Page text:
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I was thinking about experimenting a bit with using mapreduce and such on a dataset we have to see if we can benefit from it in any way.

What route should I go if I want to be able to instantly, without any major modification, deploy my findings to some kind of grid/cloud-system to see if there is any extra benefit to have it scaled in the cloud.

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"The Cloud" is just a bunch of machines that you don't own. Running on those machines is no different than running on the machines that you do own, except that you pay for the time and bandwidth.

If you're using a tool like Hadoop, adding machines is just a matter of configuration (you don't mention platform, but it's the main player in the non-Google map-reduce space, which is just one of the big-data techniques).

My recommendation is that you work through the tutorial, get a single-node implementation of your application running, then immediately move to a cloud service like Amazon EC2. You can start with two small instances for about a dollar a day, and increase the number of machines from there.

As a cautionary note: unless you're dealing with 100s of gigabytes of data (and preferably terabytes), I don't think you'll see much benefit of either horizontal scaling or "the cloud." There is a not-insignificant time to setup and teardown map-reduce operations.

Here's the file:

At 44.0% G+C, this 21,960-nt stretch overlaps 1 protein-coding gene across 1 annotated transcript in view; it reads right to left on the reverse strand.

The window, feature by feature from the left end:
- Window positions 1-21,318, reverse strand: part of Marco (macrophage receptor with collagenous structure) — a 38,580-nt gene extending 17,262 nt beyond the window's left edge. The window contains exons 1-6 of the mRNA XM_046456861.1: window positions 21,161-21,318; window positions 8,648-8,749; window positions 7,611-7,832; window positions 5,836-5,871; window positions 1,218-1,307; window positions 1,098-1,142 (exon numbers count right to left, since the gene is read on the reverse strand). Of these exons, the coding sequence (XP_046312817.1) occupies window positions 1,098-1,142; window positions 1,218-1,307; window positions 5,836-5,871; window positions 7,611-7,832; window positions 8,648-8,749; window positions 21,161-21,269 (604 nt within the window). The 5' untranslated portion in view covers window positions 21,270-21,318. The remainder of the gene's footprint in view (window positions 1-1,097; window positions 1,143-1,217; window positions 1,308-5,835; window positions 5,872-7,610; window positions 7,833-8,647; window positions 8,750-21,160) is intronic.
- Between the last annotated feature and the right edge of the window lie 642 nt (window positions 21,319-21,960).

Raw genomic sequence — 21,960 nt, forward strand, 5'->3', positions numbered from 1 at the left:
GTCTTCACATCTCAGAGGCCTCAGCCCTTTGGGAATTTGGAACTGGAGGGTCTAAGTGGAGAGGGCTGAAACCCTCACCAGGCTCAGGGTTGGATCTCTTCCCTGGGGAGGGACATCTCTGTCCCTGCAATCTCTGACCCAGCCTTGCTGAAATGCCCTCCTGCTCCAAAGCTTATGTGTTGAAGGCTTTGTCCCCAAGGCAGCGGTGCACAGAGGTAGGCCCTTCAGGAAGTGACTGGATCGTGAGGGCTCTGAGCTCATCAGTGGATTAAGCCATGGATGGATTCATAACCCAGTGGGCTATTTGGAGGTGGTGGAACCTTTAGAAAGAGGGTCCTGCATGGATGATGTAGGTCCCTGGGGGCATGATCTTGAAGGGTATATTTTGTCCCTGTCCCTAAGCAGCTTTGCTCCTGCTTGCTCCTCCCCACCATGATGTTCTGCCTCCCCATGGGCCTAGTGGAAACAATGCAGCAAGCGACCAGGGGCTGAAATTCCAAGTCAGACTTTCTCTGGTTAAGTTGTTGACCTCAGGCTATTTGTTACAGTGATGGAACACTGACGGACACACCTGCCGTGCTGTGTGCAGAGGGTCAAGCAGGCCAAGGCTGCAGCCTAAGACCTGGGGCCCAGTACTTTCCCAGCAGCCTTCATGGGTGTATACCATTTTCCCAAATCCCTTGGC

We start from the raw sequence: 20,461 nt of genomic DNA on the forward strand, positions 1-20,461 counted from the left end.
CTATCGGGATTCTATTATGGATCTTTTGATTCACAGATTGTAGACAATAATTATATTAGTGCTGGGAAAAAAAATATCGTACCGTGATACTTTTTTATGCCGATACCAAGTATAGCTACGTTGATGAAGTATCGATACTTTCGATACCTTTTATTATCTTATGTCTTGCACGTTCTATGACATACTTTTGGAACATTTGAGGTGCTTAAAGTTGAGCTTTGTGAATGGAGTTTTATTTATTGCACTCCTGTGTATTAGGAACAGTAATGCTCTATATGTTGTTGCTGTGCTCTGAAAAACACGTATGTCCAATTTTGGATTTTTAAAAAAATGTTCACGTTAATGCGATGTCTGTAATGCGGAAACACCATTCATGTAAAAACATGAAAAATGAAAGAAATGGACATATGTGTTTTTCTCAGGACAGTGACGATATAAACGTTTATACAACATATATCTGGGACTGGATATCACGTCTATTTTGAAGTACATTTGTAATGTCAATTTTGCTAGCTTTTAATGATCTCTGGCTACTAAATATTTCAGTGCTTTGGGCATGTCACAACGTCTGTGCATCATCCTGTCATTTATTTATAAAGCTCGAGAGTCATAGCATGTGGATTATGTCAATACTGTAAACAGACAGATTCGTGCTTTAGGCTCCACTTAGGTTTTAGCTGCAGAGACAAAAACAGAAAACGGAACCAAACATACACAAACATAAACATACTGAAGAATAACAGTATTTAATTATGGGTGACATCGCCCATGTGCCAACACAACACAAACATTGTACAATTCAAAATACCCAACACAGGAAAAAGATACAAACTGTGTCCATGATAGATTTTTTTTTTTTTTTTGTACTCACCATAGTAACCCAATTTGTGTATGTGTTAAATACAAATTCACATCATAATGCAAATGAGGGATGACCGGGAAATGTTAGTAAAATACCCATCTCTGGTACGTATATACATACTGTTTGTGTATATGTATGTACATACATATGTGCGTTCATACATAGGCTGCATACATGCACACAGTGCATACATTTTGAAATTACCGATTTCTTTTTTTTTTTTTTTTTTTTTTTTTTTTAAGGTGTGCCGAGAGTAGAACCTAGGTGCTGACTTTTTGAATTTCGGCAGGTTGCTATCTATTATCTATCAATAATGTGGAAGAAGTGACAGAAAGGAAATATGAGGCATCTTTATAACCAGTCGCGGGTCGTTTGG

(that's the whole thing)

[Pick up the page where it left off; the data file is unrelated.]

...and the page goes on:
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Why immediately? Didn't you just say that it doesn't matter? –  Robert Harvey Jun 4 '13 at 17:37
    
Um, a cloud is a cloud whether or not you own the machines in question. To me, the distinction comes when you add a layer on top of the network of machines that essentially behaves like an operating system for groups of computers. But everyone has their own definition. –  btilly Jun 5 '13 at 5:59
    
@RobertHarvey I agree with the "immediately" bit. When you have one machine, it is too easy to write to a file in one place, and expect that file to exist in another. Once you've got 2 machines, you notice that you've introduced those dependencies because things don't work. But if the software scales horizontally, there should be no real difference between 5 and 500 machines other than that the second is faster. (Note I said "if" and the if in question is always false to some extent...) –  btilly Jun 5 '13 at 6:01

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